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â&#x20AC;şâ&#x20AC;ş ALL iN GOOD TASTE

Bottom of the Bottle For clues about new restaurants, you have to look under every Brick...

Celebrate Cinco De Mayo At Taco Janeâ&#x20AC;&#x2122;s -JWF.BSJBDIJ.VTJD

%SJOL4QFDJBMT Â&#x201E;Ă&#x160;8FE .BZUIQN

by Pat Fu sco

HEâ&#x20AC;&#x2122;S BAAACK One of the frustrations of a food writer with deadlines a week ahead of publication is the experience of landing a scoop between issues. This happened to me last week when rumors quickly became facts and I had to wait to tell everyone! Hearing that Scott Howardâ&#x20AC;&#x201D;original chef at Fork in San Anselmo and a popular chef/ owner in San Franciscoâ&#x20AC;&#x201D;is returning to the county, I followed leads to ďŹ nd out exactly where he would land. The plot thickened with departures of several venues, then the closing of Izzyâ&#x20AC;&#x2122;s in Corte Madera two weeks ago revealed the answer. Howard is moving into that spot with an American-style restaurant called Brick & Bottle and heâ&#x20AC;&#x2122;s aiming for a late May opening. His kitchen has always honored local ingredients and this one should be no different. Diners can look forward to an imaginative cocktail menu and a casual atmosphere with ample outdoor seating. SPRING IN FULL SWING May arrives with a ďŹ&#x201A;urry of food activities. For some frolics itâ&#x20AC;&#x2122;s wise to act quickly to take part. Save Angel Island Wine Festival (May 1, noon-3:30pm) is a fundraiser to bring attention to the importance of state parks. It will be staged at Camp Reynolds on the islandâ&#x20AC;&#x2122;s shore with spectacular views of the Golden Gate Bridge, Belvedere and urban skylines. Wines from more than 45 wineries and food from half-a-dozen restaurants will be served with a background of live music. Producer is Vino Moda; tickets are $65 in advance and may be ordered online at www.vinomoda. com...Motherâ&#x20AC;&#x2122;s Day is next weekend and itâ&#x20AC;&#x2122;s high time to make reservations for dining out. Most restaurants will have special menus at brunchâ&#x20AC;&#x201D;the most popular choice for a lot of familiesâ&#x20AC;&#x201D;but Marche aux Fleurs in Ross prefers a Sunday supper with a French country touch. If the weather gods are smiling, it may be possible to enjoy eating out on the terrace, one of the prettiest in Marin. Reservations: 415/925-9200. Rickeyâ&#x20AC;&#x2122;s Restaurant & Bar (Inn Marin, Novato) cleverly offers activities for children during its Motherâ&#x20AC;&#x2122;s Day Brunch, 10am-2pm; they can create potted plants for their mamas or visit with sociable animals at the Marin Humane Society Outpost. An extensive buffet includes a glass of Champagne: $32.95 for adults, $29 for seniors, $15.95 for those 5-12, free for kids 4 and under. Reserve at 415/883-9477...SusieCakes at Bon Air, Greenbrae, specializes in nostalgic American sweets. Itâ&#x20AC;&#x2122;s celebrating Motherâ&#x20AC;&#x2122;s Day with a recipe contest for favorite cakes made by moms and grandmothers. Deadline is May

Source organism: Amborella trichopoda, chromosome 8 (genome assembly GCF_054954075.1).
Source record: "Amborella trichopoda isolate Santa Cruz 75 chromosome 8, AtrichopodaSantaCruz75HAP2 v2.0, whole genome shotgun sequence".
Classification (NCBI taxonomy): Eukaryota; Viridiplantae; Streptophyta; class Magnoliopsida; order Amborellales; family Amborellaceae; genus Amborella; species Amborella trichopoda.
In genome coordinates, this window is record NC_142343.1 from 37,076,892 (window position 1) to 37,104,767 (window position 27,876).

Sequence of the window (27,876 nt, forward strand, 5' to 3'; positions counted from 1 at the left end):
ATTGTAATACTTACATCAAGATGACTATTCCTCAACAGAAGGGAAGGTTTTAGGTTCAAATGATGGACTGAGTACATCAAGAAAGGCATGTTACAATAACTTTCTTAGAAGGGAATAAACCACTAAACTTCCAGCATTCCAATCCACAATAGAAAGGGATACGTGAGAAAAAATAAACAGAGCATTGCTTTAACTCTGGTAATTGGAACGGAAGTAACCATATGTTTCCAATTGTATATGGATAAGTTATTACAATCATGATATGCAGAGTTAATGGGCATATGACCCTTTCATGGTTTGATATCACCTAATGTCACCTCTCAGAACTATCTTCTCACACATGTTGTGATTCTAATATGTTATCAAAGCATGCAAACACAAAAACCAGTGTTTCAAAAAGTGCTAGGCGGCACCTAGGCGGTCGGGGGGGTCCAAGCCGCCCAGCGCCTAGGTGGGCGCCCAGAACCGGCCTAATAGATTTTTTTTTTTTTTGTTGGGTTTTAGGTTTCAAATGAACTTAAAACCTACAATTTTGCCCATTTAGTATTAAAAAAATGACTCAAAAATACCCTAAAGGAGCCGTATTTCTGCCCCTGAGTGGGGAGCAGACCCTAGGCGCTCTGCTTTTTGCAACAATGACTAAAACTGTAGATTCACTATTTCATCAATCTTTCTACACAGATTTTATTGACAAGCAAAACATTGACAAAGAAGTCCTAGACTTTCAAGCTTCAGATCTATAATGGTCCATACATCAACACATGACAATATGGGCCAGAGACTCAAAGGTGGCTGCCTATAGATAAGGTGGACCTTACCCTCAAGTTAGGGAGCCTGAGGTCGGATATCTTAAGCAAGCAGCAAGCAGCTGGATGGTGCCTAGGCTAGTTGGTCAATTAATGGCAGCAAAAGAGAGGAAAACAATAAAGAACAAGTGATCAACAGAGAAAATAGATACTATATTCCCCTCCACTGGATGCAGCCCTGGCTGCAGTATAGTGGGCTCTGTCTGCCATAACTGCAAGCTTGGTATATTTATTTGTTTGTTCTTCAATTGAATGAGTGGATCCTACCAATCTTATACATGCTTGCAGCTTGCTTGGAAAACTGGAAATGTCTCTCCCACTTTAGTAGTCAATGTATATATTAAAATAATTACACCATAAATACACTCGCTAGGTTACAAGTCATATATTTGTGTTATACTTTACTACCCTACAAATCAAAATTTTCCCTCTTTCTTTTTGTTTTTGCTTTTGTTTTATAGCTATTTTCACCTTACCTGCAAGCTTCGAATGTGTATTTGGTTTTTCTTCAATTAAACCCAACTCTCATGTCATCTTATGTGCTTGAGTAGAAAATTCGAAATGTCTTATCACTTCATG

www.TacoJanes.com â&#x2DC;&#x2026; 21 Tamalpais Ave, San Anselmo â&#x2DC;&#x2026; 454-6562

Ward St reet CafĂŠ Itâ&#x20AC;&#x2122;s â&#x20AC;&#x2DC;elbows off the tableâ&#x20AC;&#x2122; this Motherâ&#x20AC;&#x2122;s Day at Rickeyâ&#x20AC;&#x2122;s.